Top Five Motorcycles That Changed the World

by: Somer Hooker

January 17, 2013

From pioneering performance to groundbreaking design and innovation that brought motorcycles to the masses, check out these top picks for the most influential motorcycles ever built.

Every motorcycle aficionado has ideas when it comes to naming the most important bikes ever built, and Somer Hooker is no exception. Hooker is a vintage bike broker with over 25 years in the business and he is also Chief Judge at the Celebration of the Motorcycle event in Del Mar, California. The HVA worked with Hooker to modify the current Preservation Award judging criteria to recognize preservation-class motorcycles.

The HVA Motorcycle Preservation Award will be presented at two shows in 2013. Click here to check out the list of judging criteria. But before you do, take a look at Hooker’s shortlist of the five most important motorcycles from the last 70 years.

Honda C-100 Super Cub

Super Cub

Claim to Fame: A reliable, excellent entry-level bike for neophytes that wouldn’t break the bank, the Honda C-100 Super Cub made owning a motorcycle possible for millions of new riders.

Since its debut in 1959, millions were (and still are) manufactured. This was Honda’s first major thrust into the marketplace—a small, simple utilitarian motorcycle that was easy to ride and hard to break. Motorcycles had a “dirty” image in the late `50s and early `60s, a problem Honda overcame through a brilliant marketing campaign with a crafty pitch: "You meet the nicest people on a Honda." Parents were known to come into showrooms and say, “Oh, we don’t want a motorcycle, we want a Honda!” This bike was responsible for putting millions of people onto motorcycles.

Honda CB 750 Four

CB 750 Four

Claim to Fame: With amenities taken for granted today, the CB 750 Four marked an industry shift into the modern age.

In 1969, the British motorcycle industry reigned supreme. Known for attractive but unreliable bikes with dicey electrics and a tendency to leak oil, British motorcycles of the era were also fitted with drum-style brakes and a manual kick-start. Suddenly, Honda introduced a four-cylinder motorcycle with electric start, disc brakes and a horizontally split crankcase that wouldn’t leak. Hondas were also dead reliable. Within five years most of the British manufacturers were on their way out. This bike was also the basis for a large aftermarket speed equipment industry, just as the flathead Ford and small-block Chevy spawned similar activity.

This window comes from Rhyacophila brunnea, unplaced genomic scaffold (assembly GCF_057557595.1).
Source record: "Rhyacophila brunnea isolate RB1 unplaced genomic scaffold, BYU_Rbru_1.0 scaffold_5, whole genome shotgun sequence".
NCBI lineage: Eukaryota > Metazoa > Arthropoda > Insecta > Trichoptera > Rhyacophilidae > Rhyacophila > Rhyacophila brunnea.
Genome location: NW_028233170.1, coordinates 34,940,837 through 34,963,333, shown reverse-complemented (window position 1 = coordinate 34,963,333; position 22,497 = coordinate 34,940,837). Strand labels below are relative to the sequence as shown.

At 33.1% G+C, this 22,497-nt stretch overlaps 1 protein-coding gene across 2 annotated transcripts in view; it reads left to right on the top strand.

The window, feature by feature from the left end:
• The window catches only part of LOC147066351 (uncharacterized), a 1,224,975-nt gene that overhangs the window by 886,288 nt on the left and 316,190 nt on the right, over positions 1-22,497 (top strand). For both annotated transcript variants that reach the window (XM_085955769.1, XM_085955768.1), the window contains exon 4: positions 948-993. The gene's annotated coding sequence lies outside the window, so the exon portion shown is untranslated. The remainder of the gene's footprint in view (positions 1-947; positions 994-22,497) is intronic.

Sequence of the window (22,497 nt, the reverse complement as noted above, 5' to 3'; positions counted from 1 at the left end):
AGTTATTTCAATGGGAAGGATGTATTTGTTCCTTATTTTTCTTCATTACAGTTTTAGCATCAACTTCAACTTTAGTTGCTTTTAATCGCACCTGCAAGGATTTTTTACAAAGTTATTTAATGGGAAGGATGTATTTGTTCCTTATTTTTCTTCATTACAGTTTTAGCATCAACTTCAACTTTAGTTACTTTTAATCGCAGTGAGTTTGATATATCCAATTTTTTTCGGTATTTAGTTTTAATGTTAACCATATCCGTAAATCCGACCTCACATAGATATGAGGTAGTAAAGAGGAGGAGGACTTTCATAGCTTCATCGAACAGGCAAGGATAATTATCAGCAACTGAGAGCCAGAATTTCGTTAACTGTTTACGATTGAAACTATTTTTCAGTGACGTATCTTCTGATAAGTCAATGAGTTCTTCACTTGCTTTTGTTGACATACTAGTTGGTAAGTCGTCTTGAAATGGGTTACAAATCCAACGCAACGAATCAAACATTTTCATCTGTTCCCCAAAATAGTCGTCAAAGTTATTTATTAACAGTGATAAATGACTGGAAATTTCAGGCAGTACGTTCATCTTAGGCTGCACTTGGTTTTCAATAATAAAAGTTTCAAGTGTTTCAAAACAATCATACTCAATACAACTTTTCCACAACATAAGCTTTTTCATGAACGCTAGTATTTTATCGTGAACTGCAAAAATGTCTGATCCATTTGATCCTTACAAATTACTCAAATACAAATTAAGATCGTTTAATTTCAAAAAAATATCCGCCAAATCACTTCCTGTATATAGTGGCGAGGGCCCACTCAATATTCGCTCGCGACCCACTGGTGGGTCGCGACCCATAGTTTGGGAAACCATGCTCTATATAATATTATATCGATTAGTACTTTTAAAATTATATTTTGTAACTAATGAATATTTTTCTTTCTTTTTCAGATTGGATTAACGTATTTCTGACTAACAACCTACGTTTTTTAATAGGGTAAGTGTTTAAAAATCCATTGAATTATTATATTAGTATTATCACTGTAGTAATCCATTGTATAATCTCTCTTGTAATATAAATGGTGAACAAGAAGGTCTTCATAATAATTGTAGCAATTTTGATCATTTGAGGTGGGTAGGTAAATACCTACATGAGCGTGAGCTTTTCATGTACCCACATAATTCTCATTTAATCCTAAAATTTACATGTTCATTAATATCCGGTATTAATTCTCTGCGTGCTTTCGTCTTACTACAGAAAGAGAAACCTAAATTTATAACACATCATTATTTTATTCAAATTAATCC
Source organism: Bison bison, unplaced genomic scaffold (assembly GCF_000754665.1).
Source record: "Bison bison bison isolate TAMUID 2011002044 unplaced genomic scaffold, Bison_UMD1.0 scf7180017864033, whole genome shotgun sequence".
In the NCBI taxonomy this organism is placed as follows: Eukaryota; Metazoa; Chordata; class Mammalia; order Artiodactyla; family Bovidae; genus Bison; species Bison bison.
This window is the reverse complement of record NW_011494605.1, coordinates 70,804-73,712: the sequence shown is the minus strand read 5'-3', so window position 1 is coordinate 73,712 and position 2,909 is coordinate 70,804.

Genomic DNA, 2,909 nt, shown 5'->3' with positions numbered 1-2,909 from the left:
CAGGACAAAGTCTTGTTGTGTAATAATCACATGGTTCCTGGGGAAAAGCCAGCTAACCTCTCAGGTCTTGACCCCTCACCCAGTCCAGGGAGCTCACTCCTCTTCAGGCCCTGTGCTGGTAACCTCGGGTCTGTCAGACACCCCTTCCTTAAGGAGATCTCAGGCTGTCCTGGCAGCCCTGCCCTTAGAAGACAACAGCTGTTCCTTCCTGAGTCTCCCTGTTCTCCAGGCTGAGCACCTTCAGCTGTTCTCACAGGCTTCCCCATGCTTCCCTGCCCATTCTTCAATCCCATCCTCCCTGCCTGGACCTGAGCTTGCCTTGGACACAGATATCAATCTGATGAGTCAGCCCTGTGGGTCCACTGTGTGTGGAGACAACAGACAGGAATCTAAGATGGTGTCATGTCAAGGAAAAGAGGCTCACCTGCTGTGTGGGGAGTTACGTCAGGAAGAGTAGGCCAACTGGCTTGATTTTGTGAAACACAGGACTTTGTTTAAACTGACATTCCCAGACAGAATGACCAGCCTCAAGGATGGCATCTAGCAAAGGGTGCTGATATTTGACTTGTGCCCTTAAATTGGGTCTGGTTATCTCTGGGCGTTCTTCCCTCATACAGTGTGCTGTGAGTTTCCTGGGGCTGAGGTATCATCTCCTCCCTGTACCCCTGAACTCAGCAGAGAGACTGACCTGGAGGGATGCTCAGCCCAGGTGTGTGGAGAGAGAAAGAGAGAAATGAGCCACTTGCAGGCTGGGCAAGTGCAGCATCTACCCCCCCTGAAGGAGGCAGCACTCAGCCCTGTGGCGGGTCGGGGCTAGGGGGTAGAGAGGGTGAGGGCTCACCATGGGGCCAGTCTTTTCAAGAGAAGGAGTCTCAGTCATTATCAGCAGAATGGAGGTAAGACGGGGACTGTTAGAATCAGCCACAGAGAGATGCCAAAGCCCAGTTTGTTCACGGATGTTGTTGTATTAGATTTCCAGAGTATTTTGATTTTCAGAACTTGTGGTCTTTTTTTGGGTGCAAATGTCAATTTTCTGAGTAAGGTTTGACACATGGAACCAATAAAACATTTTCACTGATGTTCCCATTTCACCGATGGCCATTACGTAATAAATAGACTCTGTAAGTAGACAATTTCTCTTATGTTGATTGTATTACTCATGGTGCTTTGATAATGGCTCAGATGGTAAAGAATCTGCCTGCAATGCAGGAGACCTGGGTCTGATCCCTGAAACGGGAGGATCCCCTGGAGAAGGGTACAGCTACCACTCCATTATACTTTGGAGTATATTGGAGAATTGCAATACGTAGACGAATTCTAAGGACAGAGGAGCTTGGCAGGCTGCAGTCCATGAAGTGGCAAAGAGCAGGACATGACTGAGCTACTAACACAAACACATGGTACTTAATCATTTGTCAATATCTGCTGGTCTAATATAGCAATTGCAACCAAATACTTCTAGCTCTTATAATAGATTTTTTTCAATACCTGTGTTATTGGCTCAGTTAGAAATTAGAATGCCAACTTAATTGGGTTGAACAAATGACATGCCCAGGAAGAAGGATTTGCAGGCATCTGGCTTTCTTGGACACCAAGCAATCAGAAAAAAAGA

Vincent Black Shadow

Black Shadow

Claim to Fame: One of the first motorcycles that launched the age of the superbike, this record-breaking motorcycle was a new model for brilliant engineering and performance.

After WWII, the Vincent-HRD Works in Stevenage, England, pretty much hand built large, light V-twins that became the basis of numerous world-record runs. The most famous was the John Edgar/Rollie Free bike that, in 1948, ran over 150 mph on the Bonneville Salt Flats with Free stretched out on the tank dressed in nothing but a Speedo, helmet and oversized tennis shoes. To this day, Vincent engines are still used as the heart of some land-speed record attempts.

Ducati 750SS

Ducati

Claim to Fame: This motorcycle helped propel a relatively unknown Bologna factory into mainstream motorcycling and the world of the superbike.

Until 1972, Ducati was a small but significant manufacturer of single-cylinder motorcycles. They then produced a V-twin motorcycle (technically an L-shaped configuration) with desmodromic valves. Instead of being closed by springs, the valves are opened and closed mechanically. It was introduced at Imola race track in Italy in 1972 and took first and second place. This vaulted Ducati into the mainstream as a major motorcycle manufacturer and competitor on the track, a spot it still holds today.

1915 Harley-Davidson V-Twin

Harley

Claim to Fame: With a three-speed transmission and V-twin engine, it became the benchmark for motorcycling until WWII.

Harley briefly released their V-twin in 1909, but it had so many problems that engineers were forced back to the drawing board. Two years later, the V-twin became fairly reliable. In 1913, the company switched to a two-speed transmission and by 1915 they had developed a three-speed transmission. At this point, the bike became an excellent motorcycle for touring. Recently, in the Cannonball Rally for 1915-and-earlier motorcycles, 1915 Twins were the weapon of choice for contenders.